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Should You Buy a Home in the City? Should You Buy a Home in the City?
When it comes time to buy a home, should you opt to buy one in the city, or in the suburbs? There are a... Should You Buy a Home in the City?

When it comes time to buy a home, should you opt to buy one in the city, or in the suburbs? There are a number of pros and cons to both, though it’s often difficult to look at them all in isolation. Today we’re going over some of the reasons you might buy a home in the city, or reason why you might opt to live further out in the suburbs. Let’s talk real estate.

Where to Buy a Home

Consider Your Needs

If you work downtown and can find a home within walking distance, or within walking distance of public transportation, it might be worth buying a home in the city. Also consider how comfortable you are with walking around urban areas all the time. Do you prefer to be out in the world, and do urban crime rates scare you? Or do you enjoy the opportunity to rub shoulders with other people in your daily activities?

Consider, also, that you’ll have less easy access to natural spaces if you live in the city. That is, of course, assuming you don’t live near a public park, which could offer much-needed greenery. While you’re considering recreation, also think about your kids, if you have any. How close is the nearest school? Would your kids have to walk to school, and would you be okay with that?


One of the biggest draws to living in the city is walkability. Younger buyers, especially, love getting to live in an area where they can walk to all the places they want to work and shop. Really, there’s a lot to love about living in a walkable area. For one thing, if you set things up correctly, you might get away with not even owning a car. That saves you a lot of money, as you’ll need no car insurance, pay no car payment and avoid having to gas up.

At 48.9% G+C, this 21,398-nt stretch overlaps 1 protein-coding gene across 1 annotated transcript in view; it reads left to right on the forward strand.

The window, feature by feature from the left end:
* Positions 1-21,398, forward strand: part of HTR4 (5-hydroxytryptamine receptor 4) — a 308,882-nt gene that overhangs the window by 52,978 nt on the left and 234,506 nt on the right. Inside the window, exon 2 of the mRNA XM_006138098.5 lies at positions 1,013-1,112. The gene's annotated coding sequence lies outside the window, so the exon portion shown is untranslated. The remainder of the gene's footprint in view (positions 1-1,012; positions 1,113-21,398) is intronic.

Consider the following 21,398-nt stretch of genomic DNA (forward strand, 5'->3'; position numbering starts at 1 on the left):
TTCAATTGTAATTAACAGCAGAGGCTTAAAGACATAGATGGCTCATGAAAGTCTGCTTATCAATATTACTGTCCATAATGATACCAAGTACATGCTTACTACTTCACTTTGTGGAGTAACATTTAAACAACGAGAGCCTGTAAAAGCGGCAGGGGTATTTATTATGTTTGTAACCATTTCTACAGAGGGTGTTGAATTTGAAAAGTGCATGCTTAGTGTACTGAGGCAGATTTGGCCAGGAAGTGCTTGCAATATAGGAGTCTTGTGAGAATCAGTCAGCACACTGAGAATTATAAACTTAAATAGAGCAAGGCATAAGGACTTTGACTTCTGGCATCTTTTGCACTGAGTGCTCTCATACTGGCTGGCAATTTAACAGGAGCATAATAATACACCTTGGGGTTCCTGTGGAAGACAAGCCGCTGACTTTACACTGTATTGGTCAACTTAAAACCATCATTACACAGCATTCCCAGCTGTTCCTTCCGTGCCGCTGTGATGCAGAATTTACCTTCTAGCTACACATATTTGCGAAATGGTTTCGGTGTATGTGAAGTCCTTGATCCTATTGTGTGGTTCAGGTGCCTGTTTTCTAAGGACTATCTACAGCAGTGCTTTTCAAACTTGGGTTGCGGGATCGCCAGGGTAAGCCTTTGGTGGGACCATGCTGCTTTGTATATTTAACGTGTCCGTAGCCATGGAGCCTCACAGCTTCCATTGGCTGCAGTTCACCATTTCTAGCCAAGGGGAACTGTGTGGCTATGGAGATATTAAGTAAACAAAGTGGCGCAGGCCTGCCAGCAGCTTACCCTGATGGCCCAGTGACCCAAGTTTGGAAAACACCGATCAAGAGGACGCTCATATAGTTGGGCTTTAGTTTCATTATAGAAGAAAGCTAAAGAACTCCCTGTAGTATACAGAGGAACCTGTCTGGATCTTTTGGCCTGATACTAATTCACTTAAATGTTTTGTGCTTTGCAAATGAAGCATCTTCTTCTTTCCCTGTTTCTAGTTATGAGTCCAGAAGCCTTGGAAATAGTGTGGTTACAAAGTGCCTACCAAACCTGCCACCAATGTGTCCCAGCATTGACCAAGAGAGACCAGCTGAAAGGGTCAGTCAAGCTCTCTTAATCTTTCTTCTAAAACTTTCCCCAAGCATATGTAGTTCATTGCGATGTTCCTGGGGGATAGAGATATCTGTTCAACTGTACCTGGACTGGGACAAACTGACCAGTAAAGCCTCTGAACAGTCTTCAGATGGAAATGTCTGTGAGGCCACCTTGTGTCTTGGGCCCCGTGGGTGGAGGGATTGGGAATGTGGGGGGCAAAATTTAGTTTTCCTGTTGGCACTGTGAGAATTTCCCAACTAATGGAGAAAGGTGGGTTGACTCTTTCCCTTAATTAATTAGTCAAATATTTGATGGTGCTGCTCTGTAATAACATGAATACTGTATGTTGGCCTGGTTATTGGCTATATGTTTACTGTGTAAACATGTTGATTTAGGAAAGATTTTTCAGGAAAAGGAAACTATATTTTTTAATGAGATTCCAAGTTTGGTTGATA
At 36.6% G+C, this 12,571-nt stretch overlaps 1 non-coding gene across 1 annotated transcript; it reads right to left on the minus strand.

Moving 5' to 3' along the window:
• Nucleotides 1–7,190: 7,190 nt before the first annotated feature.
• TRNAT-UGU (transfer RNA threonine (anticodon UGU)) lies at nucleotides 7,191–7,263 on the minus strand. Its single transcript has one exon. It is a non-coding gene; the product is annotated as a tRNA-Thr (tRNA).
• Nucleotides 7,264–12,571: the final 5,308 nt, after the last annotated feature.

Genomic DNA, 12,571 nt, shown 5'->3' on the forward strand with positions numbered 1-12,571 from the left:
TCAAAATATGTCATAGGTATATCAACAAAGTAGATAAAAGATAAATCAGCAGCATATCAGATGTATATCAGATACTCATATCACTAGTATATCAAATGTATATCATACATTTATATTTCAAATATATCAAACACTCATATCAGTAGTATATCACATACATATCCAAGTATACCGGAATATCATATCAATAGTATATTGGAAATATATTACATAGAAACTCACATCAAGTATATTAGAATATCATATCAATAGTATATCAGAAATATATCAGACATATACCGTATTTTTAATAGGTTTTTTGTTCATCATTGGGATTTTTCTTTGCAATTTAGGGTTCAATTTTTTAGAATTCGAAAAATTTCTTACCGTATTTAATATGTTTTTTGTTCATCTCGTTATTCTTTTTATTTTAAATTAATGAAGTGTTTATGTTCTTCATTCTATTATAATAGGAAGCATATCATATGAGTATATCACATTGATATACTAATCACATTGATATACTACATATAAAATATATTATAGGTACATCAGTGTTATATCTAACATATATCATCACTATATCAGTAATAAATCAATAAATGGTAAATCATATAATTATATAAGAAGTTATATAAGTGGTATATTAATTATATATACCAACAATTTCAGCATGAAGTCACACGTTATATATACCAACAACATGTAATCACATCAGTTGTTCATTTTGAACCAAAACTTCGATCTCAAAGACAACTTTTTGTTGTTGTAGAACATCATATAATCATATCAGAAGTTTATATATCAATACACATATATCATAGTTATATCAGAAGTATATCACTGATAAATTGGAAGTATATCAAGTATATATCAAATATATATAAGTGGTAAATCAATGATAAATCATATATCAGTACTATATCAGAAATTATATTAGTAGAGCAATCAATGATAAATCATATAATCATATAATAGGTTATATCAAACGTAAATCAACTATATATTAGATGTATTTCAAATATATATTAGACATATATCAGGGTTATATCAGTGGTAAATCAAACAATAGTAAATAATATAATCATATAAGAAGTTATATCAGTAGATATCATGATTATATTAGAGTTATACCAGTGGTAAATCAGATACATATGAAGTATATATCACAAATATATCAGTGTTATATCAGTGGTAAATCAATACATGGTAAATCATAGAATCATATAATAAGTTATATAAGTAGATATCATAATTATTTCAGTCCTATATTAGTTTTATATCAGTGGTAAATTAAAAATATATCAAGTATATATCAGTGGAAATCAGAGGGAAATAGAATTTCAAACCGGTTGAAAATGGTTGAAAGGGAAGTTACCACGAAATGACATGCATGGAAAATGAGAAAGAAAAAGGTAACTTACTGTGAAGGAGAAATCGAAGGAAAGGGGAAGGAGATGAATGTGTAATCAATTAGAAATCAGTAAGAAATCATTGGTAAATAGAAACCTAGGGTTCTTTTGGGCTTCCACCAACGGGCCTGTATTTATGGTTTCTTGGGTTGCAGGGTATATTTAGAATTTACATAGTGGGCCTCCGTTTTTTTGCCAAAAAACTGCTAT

The flip side, of course, is that buying or renting in the heart of a city can easily offset those costs, and then some. You’ll pay several times as much per square foot downtown than you would in the suburbs. That said, you’ll be close to the action and able to walk outside your front door and find activity any time. That’s priceless for some people.


Meanwhile, not everyone wants to live in the heart of the city. This goes double for people trying to raise children. Living in the suburbs makes it more affordable to have more space for children to grow and play. Likewise, it frees up more money for your child-based expenses, like diapers, food and childcare.

That’s not to mention the upshots of having your own yard. Having friends over for grill-outs, backyard parties and the like becomes much easier when you have your own yard. The drawbacks, however, are still there. If you live far from the city, your commute could become much longer than a more centrally-located home. You will also almost certainly need a car to get around, which adds to your monthly bills.

Property Values

If you can drum up the down payment to buy a home located in the city, you’re actually making a very sound investment for your future. A home with close proximity to popular businesses like Starbucks and downtown nightlife is worth its weight in gold. These types of homes almost always appreciate in value dramatically, and this makes them ideal investments for younger buyers.

That said, they’re also appreciably more expensive to purchase than homes in the suburbs. Older buyers tend to prefer suburban homes due to their lower up-front costs, quieter neighborhoods and larger square footage per dollar.